• Assistive listening devices can help with hearing in certain situations. Telephone and cell phone amplifying devices as well as apps and closed-circuit systems in places of worship and theaters can all provide hearing assistance.
  • Lip reading or speech reading is a method that can be used to help follow conversations. By paying close attention to the way a speaker’s mouth and body move, the listener may be able to compensate for their hearing loss.

When to Talk to Your Healthcare Provider

Talk to your healthcare provider if you notice any signs of hearing loss such as ringing in the ears, or difficulty following conversations. Remember that you might not notice signs right away either.

If family and friends point out that you have difficulty hearing, don’t be ashamed, remember that they are most likely trying to help.

See your healthcare provider as soon as possible so they can assess the situation and refer you to a specialist who can help you cope with and manage hearing loss to minimize its effects on your daily life.


Early signs of hearing loss range from ringing in the ears to difficulty understanding conversations. Age is a common cause of hearing loss as well as exposure to loud noises. Seeking treatment right away can help you learn to cope with the condition.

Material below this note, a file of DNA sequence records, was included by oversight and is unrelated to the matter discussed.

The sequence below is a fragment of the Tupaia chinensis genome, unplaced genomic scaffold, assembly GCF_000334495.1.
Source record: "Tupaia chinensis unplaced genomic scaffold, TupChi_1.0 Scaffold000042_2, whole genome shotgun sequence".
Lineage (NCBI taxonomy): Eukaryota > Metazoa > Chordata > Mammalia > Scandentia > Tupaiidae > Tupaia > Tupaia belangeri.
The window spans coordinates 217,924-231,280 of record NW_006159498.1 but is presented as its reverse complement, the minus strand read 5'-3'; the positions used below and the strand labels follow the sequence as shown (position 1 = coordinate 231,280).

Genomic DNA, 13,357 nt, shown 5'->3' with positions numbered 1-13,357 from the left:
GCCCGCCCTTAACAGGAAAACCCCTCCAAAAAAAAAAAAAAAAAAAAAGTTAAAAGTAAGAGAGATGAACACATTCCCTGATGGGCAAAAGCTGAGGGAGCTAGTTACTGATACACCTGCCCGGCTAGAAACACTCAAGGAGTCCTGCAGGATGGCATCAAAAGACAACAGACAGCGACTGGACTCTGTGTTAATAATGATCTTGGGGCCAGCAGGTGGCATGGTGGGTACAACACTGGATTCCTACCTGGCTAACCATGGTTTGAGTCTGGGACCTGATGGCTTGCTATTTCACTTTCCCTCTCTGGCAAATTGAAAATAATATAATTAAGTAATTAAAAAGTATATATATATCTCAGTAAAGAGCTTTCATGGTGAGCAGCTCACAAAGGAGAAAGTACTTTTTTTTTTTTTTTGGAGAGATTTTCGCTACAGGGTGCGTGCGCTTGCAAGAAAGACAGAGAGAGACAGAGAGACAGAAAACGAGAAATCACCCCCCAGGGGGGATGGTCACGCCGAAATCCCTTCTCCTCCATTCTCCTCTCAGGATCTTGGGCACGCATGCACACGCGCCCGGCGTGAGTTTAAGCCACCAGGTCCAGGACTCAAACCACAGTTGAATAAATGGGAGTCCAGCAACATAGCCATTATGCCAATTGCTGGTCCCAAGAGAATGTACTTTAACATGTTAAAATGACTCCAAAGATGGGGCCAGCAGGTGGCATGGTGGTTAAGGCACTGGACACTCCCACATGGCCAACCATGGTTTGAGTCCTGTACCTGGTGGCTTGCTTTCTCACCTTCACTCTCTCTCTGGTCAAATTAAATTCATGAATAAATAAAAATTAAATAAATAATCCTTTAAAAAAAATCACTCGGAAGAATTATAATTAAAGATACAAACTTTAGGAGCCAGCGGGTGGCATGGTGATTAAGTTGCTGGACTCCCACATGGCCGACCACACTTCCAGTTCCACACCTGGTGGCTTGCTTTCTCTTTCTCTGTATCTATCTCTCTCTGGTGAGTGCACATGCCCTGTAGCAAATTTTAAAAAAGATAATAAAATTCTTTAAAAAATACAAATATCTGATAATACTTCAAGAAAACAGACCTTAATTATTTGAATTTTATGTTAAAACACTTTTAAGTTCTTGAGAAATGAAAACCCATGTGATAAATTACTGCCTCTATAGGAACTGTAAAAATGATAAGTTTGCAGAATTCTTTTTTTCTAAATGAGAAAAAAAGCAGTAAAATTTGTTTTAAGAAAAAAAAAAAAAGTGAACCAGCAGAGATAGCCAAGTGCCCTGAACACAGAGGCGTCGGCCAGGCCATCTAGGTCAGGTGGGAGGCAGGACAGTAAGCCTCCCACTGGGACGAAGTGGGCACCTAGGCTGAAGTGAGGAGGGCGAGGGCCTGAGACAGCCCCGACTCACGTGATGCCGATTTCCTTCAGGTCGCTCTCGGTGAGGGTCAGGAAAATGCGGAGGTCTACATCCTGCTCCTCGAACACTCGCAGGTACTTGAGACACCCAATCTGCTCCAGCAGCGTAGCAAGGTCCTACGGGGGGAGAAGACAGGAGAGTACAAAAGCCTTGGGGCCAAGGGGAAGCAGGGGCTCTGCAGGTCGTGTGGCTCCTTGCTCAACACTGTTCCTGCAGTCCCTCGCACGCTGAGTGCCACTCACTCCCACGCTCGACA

A Word From Verywell

Hearing loss can be difficult to recognize at first. You may feel embarrassed to admit you have difficulty hearing. This is normal.

However, it’s important to seek the advice of a healthcare provider so that you can find ways to manage your hearing loss and prevent further loss and other complications such as cognitive difficulties and a sense of isolation.

Frequently Asked Questions

  • Is hearing loss considered a disability?

    Hearing loss is the fourth leading cause of disability in the world. Depending on the extent of hearing loss, you may qualify as disabled based on the Americans with Disabilities Act (ADA) and Social Security regulations. You may be entitled to workplace accommodations or disability compensation.

  • How can you tell if hearing loss is permanent or temporary?

    Sudden deafness may be temporary, but a healthcare provider can determine the cause of hearing loss and whether the loss is permanent or temporary.

  • Can you prevent hearing loss?

    Not all types of hearing loss can be prevented, but avoiding exposure to loud noises can help prevent noise induced hearing loss.

  • What percentage of hearing loss qualifies as “legally deaf”?

    Losing 60% or more of hearing in the better ear qualifies as “legally deaf."

  • Is hearing loss different from deafness?

    Hearing loss ranges from mild to severe, whereas deafness is a profound loss that refers to the inability to hear at all or to hear very little.

9 Sources
Verywell Health uses only high-quality sources, including peer-reviewed studies, to support the facts within our articles. Read our editorial process to learn more about how we fact-check and keep our content accurate, reliable, and trustworthy.
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  4. National Institute on Deafness and Other Communication Disorders. Hearing loss and older adults.

  5. Cunningham LL, Tucci DL. Hearing loss in adultsN Engl J Med. 2017;377(25):2465-2473. doi:10.1056/NEJMra1616601

  6. Social Security Administration. Disability evaluation under social security - special senses and speech.

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  8. National Institute on Deafness and Other Communication Disorders. Noise-induced hearing loss.

  9. World Health Organization. Deafness and hearing loss.